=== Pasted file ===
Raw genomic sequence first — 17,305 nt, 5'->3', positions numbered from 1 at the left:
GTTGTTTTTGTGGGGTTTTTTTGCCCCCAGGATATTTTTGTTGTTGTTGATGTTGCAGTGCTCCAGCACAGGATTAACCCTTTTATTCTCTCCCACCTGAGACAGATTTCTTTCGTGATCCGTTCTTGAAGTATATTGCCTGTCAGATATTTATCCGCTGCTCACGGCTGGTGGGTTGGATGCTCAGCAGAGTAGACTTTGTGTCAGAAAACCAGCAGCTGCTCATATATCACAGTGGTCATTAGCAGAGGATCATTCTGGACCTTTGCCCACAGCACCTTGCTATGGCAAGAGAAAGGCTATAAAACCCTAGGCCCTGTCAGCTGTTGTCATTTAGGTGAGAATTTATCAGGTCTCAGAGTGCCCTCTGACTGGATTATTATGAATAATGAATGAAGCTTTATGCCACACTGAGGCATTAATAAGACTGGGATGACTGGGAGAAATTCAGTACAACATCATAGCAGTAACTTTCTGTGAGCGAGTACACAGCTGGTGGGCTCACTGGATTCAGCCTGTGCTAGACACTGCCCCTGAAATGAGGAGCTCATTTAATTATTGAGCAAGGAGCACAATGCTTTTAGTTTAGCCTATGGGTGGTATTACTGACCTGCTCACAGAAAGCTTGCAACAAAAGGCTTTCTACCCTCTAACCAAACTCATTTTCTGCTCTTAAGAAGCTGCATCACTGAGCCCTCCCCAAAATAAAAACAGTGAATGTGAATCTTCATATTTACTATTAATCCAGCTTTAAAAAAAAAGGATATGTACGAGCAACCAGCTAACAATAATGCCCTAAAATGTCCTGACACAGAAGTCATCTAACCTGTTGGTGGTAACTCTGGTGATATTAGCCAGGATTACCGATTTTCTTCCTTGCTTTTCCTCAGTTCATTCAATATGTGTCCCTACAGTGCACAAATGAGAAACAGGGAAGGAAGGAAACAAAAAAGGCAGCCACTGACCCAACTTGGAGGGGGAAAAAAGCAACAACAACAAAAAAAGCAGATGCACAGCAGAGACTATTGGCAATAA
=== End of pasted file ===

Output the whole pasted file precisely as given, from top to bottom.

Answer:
Raw genomic sequence first — 17,305 nt, 5'->3', positions numbered from 1 at the left:
GTTGTTTTTGTGGGGTTTTTTTGCCCCCAGGATATTTTTGTTGTTGTTGATGTTGCAGTGCTCCAGCACAGGATTAACCCTTTTATTCTCTCCCACCTGAGACAGATTTCTTTCGTGATCCGTTCTTGAAGTATATTGCCTGTCAGATATTTATCCGCTGCTCACGGCTGGTGGGTTGGATGCTCAGCAGAGTAGACTTTGTGTCAGAAAACCAGCAGCTGCTCATATATCACAGTGGTCATTAGCAGAGGATCATTCTGGACCTTTGCCCACAGCACCTTGCTATGGCAAGAGAAAGGCTATAAAACCCTAGGCCCTGTCAGCTGTTGTCATTTAGGTGAGAATTTATCAGGTCTCAGAGTGCCCTCTGACTGGATTATTATGAATAATGAATGAAGCTTTATGCCACACTGAGGCATTAATAAGACTGGGATGACTGGGAGAAATTCAGTACAACATCATAGCAGTAACTTTCTGTGAGCGAGTACACAGCTGGTGGGCTCACTGGATTCAGCCTGTGCTAGACACTGCCCCTGAAATGAGGAGCTCATTTAATTATTGAGCAAGGAGCACAATGCTTTTAGTTTAGCCTATGGGTGGTATTACTGACCTGCTCACAGAAAGCTTGCAACAAAAGGCTTTCTACCCTCTAACCAAACTCATTTTCTGCTCTTAAGAAGCTGCATCACTGAGCCCTCCCCAAAATAAAAACAGTGAATGTGAATCTTCATATTTACTATTAATCCAGCTTTAAAAAAAAAGGATATGTACGAGCAACCAGCTAACAATAATGCCCTAAAATGTCCTGACACAGAAGTCATCTAACCTGTTGGTGGTAACTCTGGTGATATTAGCCAGGATTACCGATTTTCTTCCTTGCTTTTCCTCAGTTCATTCAATATGTGTCCCTACAGTGCACAAATGAGAAACAGGGAAGGAAGGAAACAAAAAAGGCAGCCACTGACCCAACTTGGAGGGGGAAAAAAGCAACAACAACAAAAAAAGCAGATGCACAGCAGAGACTATTGGCAATAA